Meaningless Drivel is fun!*
The moose likes Struts and the fly likes Art of Java: Chapter 13 exception handling Big Moose Saloon
  Search | Java FAQ | Recent Topics | Flagged Topics | Hot Topics | Zero Replies
Register / Login


Win a copy of Android Security Essentials Live Lessons this week in the Android forum!
JavaRanch » Java Forums » Frameworks » Struts
Bookmark "Art of Java: Chapter 13 exception handling" Watch "Art of Java: Chapter 13 exception handling" New topic
Author

Art of Java: Chapter 13 exception handling

Junilu Lacar
Bartender

Joined: Feb 26, 2001
Posts: 4447
    
    5

Hi, Neil. Welcome to JavaRanch!
I had a look at one of the sample chapters from the book, Chapter 13. In the section about exceptions you talk about the differences between technical exceptions (e.g. SQLException), domain exceptions, and RuntimeException. In Listing 13.28, SQLException is caught, wrapped and rethrown as a RuntimeException. A recent OnJava.com article by Gunjan Doshi also recommends this practice. Doshi explains that you shouldn't hesitate to do so because there is generally nothing that client code can do about SQLException anyway. I am a bit ambivalent about this advice though because a SQLException does not necessarily indicate that something is wrong with the code and I would generally forward to a "having technical difficulties" type error page.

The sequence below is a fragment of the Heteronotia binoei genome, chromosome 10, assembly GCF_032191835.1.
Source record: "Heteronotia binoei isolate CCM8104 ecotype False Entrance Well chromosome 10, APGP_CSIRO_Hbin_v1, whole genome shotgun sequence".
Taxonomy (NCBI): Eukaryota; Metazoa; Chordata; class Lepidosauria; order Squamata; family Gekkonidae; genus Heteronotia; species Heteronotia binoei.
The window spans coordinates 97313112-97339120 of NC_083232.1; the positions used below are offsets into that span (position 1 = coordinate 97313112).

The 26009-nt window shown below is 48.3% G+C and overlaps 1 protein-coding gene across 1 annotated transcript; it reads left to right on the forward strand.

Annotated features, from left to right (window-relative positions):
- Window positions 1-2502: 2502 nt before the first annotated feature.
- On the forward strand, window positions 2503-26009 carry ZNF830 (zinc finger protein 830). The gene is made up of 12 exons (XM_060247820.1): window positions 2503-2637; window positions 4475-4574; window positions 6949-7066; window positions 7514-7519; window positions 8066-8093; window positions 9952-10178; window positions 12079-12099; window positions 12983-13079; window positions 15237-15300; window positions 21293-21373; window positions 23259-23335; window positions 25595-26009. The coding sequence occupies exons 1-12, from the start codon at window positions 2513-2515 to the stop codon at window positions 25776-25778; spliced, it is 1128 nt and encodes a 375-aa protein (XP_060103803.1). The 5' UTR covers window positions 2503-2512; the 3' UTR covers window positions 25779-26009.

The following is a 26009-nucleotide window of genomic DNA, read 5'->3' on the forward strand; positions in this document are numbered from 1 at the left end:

What are your thoughts?


Junilu - [How to Ask Questions] [How to Answer Questions]
Neal Ford
Author
Ranch Hand

Joined: Oct 23, 2003
Posts: 82
Junilu -
In Listing 13.28, SQLException is caught, wrapped and rethrown as a RuntimeException. A recent OnJava.com article by Gunjan Doshi also recommends this practice.

I do this sometimes, but I don't think I would universally recommend it. The checked exception mechanism in Java is a good one -- though sometimes inconvenient. Errors tend to be inconvenient, both for developer and user. Generally, I will catch the exception and try to handle it, by logging, forwarding to an error page, or something else.
A lot of Java developers like to short-circuit checked exceptions, wrapping them all in RuntimeException (as I've shown here). It isn't a war crime, but I think it discards a very useful language feature. After all, if I were opposed, I wouldn't have shown it! However, most of the code in the book handles exceptions more traditionally.


Neal Ford<br />Author, <i>Art of Java Web Development: Struts, Tapestry, Commons, Velocity, JUnit, Axis, Cocoon, InternetBeans, WebWork</i><br /><a href="http://www.nealford.com" target="_blank" rel="nofollow">www.nealford.com</a>
Chris Mathews
Ranch Hand

Joined: Jul 18, 2001
Posts: 2712
I don't like to wrap with a generic RuntimeException though I do frequently wrap any exception coming out of the persistence tier with a custom PersistenceException which extends from RuntimeException. This gives me the benefit of unchecked exceptions coupled with the ability to easily handle all persistence related exceptions in a catch block (otherwise I would be catching RuntimeException which I don't typically like to do). JDO works in a very similar with all exceptions extending a base JDOException which is unchecked. I personally like this a lot but YMMV.
[ February 10, 2004: Message edited by: Chris Mathews ]
 
Don't get me started about those stupid light bulbs.
 
subject: Art of Java: Chapter 13 exception handling
 
Similar Threads
Checked Exception.
Exceptions
Suggestion for checked exceptions
char range
RuntimeException